and upon my mountains tread him under foot; the mountainous part of Judea, particularly the mountains which were round about Jerusalem, where the Assyrian army under Sennacherib was, when besieged by him, and where they fell and were trodden under foot; and now the Lord may be said to break the Assyrian troops, and trample upon them, because it was not only done according to his will, but without the use of men, by an angel that was sent immediately from heaven, and destroyed the whole host, 2 Kings 19:35,

there shall his yoke depart from off them, and his burden depart from off their shoulders: meaning, that hereby the siege of Jerusalem would be broken up, and the city rid of such a troublesome enemy; and the parts adjacent eased of the burden of having such a numerous army quartered upon them; and the whole land freed from the subjection of this monarch, and from paying tribute to him. The same is said in Isaiah 10:27. This, in the Talmud (m), is interpreted of Sennacherib.

(m) T. Bab. Sanhedrin, fol. 94. 2.

{o} That I will break the Assyrian in my land, and upon my mountains tread him under foot: then shall his yoke depart from off {p} them, and his burden depart from off their shoulders.

(o) As I have begun to destroy the Assyrians in Sennacherib: so will I continue and destroy them wholly, when I will deliver you from Babylon.

(p) From the Jews.

25. my mountains] i.e. the mountain land of Palestine.

then shall his yoke depart …] See ch. Isaiah 9:4, Isaiah 10:27.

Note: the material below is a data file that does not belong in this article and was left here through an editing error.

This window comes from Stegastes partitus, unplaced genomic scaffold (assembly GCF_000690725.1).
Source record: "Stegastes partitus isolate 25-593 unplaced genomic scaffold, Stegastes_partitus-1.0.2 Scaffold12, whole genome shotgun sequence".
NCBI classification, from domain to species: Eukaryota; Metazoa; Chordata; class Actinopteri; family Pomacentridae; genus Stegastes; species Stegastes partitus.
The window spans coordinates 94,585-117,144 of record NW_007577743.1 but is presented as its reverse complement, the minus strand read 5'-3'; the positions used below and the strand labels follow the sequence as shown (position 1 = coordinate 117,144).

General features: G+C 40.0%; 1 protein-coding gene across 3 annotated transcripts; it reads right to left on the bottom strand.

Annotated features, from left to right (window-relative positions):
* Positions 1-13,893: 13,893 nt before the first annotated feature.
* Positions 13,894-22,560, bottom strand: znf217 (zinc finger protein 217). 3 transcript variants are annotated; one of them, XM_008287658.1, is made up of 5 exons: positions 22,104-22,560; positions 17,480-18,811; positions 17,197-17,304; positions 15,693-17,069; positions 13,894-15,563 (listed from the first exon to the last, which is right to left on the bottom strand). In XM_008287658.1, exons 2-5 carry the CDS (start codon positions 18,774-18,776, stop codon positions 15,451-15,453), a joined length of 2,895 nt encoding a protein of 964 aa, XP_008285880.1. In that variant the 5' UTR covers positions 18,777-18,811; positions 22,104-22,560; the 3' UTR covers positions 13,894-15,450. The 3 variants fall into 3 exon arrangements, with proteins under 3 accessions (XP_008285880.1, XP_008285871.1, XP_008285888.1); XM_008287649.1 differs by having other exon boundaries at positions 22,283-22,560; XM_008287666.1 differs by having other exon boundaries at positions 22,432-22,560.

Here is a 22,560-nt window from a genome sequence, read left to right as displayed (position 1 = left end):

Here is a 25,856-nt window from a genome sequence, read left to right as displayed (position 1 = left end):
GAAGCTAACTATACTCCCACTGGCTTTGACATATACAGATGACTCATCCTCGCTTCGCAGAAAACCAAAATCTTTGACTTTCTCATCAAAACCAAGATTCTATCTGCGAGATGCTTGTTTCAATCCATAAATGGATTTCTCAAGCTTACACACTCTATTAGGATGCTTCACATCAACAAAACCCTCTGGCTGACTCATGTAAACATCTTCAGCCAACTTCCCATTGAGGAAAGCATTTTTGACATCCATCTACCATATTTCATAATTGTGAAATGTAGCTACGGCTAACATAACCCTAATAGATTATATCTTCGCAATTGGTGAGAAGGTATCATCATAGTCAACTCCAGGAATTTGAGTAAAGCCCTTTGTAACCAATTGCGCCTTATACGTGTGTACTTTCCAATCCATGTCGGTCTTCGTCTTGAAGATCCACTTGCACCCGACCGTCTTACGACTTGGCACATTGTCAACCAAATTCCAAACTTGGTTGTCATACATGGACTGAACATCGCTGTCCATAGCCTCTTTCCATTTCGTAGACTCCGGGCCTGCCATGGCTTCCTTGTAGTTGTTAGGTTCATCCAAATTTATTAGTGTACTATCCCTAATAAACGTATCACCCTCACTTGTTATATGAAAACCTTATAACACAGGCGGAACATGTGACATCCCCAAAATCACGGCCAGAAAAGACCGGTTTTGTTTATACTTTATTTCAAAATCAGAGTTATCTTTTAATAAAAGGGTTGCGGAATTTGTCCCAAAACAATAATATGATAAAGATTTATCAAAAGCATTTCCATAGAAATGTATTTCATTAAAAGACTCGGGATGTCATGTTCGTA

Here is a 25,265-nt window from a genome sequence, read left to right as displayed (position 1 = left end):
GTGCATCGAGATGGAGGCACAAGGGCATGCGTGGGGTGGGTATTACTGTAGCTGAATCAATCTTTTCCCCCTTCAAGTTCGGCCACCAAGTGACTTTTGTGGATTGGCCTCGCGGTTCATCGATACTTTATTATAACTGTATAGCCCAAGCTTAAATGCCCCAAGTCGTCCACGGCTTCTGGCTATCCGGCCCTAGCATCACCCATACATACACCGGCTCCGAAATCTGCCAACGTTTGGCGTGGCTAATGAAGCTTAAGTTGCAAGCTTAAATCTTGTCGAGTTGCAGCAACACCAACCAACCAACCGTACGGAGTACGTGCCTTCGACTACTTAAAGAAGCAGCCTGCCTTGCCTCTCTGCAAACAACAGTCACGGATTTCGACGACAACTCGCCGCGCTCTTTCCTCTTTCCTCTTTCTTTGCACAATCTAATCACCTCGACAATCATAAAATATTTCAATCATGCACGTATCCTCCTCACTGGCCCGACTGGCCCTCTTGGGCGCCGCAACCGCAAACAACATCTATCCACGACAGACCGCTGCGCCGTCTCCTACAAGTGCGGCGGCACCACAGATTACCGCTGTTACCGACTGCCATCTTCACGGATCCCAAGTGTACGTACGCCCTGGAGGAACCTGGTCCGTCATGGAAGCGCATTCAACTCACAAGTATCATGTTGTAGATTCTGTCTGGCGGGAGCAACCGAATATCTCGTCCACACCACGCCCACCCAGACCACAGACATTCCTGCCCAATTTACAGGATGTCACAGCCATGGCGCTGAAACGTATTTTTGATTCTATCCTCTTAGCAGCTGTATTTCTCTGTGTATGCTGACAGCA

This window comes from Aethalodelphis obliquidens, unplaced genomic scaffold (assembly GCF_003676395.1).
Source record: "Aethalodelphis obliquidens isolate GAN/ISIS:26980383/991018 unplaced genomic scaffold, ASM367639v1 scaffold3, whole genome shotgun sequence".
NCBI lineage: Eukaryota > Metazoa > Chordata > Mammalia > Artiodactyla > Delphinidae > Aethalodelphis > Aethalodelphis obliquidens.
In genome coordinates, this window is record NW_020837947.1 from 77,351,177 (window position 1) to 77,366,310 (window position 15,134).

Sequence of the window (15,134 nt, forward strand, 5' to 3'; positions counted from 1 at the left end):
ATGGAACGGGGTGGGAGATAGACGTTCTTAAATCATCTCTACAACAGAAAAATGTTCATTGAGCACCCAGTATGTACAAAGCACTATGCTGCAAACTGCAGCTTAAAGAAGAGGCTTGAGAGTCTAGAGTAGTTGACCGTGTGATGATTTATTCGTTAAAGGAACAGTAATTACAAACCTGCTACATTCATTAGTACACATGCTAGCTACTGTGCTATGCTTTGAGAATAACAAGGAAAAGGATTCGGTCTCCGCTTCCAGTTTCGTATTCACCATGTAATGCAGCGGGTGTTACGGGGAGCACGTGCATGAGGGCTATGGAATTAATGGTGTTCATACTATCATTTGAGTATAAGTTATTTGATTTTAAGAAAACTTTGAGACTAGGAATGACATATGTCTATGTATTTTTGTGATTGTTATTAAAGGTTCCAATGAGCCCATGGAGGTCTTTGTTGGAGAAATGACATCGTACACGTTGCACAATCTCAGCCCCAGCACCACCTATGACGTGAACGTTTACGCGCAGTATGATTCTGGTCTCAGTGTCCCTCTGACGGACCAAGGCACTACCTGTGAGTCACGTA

Verse 25. - I will break the Assyrian in my land. This is referred by some critics to the miraculous destruction of Sennacherib's army, and regarded as a proof that the scene, of that destruction was Judaea. But it is possible that a disaster to the forces of Sargon may be intended (see the comment on Isaiah 10:28-32). His yoke shall depart from off them (comp. Isaiah 10:27). The Assyrian yoke, imposed by Tiglath-Pileser (2 Kings 16:7-10), and (according to his own inscriptions) again by Sargon, was thrown off by Hezekiah, who "rebelled against the King of Assyria, and served him not" (2 Kings 18:7). It was this rebellion that provoked the expedition of Sennacherib, described in 2 Kings 18:13-16; and it may be this rejection of the yoke which is here prophesied. Isaiah 14:25There now follows, apparently out of all connection, another prophecy against Asshur. It is introduced here quite abruptly, like a fragment; and it is an enigma how it got here, and what it means here, though not an enigma without solution. This short Assyrian passage reads as follows. "Jehovah of hosts hath sworn, saying, Surely as I have thought, so shall it come to pass; and as I have purposed, that takes place; to break Asshur to pieces in my land, and upon my mountain will I tread him under foot: then his yoke departs from them, and his burden will depart from their neck. This is the purpose that is purposed over the whole earth; and this the hand that is stretched out over all nations. For Jehovah of hosts hath purposed, and who could bring it to nought? And His hand that is stretched out, who can turn it back?" It is evidently a totally different judicial catastrophe which is predicted here, inasmuch as the world-power upon which it falls is not called Babel or Chasdim, but Asshur, which cannot possibly be taken as a name for Babylon (Abravanel, Lowth, etc.). Babylon is destroyed by the Medes, whereas Asshur falls to ruin in the mountain-land of Jehovah, which it is seeking to subjugate - a prediction which was literally fulfilled. And only when this had taken place did a fitting occasion present itself for a prophecy against Babel, the heiress of the ruined Assyrian power. Consequently the two prophecies against Babel and Asshur form a hysteron-proteron as they stand here. The thought which occasioned this arrangement, and which it is intended to set forth, is expressed by Jeremiah in Jeremiah 50:18-19, "Behold, I will punish the king of Babylon and his land, as I have punished the king of Assyria." The one event was a pledge of the other. At a time when the prophecy against Assyria had actually been fulfilled, the prophet attached it to the still unfulfilled prophecy against Babylon, to give a pledge of the fulfilment of the latter. This was the pedestal upon which the Massâh Bâbel was raised. And it was doubly suited for this, on account of its purely epilogical tone from Isaiah 14:26 onwards.